Study: freight rail would save D.C. drivers nearly $1,000 per year
Freight rail can help reduce time spent in traffic gridlock and save drivers hundreds of dollars in gasoline and hours behind the wheel, according to a traffic congestion study of 82 major urban areas.
If 25 percent of freight volume is shifted from trucks to rail by 2026, each driver in the D.C. area would annually save 38 hours in their car, 71 gallons of fuel and $891 in fuel costs, according to the study released by D.C.-based Association of American Railroads.
Since modern freight locomotives emit less nitrogen oxide and particulate matter than trucks, they would decrease air pollutant emissions by 22,000 tons in the area, and 920,500 tons across the U.S.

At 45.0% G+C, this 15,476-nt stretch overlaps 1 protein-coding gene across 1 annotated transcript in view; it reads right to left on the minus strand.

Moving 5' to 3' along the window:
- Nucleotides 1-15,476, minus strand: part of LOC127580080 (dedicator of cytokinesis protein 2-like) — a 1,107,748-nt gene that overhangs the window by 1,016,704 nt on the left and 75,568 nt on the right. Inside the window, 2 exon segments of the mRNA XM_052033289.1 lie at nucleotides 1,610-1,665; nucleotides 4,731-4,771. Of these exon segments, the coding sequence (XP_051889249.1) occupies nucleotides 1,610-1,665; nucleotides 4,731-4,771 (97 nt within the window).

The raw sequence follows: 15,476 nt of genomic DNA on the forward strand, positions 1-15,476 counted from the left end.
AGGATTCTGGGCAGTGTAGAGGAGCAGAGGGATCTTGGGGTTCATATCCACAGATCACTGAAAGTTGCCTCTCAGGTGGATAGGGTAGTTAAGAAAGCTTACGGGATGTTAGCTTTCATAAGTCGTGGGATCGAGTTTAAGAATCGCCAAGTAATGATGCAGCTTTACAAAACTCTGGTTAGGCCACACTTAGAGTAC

Freight trains, which are at least four times more fuel efficient than trucks, can move one ton of freight 436 miles on one gallon of fuel.
"Because one intermodal train can take nearly 300 trucks off our highways, shifting freight from trucks to trains reduces competition between commuters, drivers and freight traffic for space on the road," said Wendell Cox, author of the study and principal of Demographia. "Freeing up space on our highways increases the flow of traffic and saves commuters' time, money and gasoline."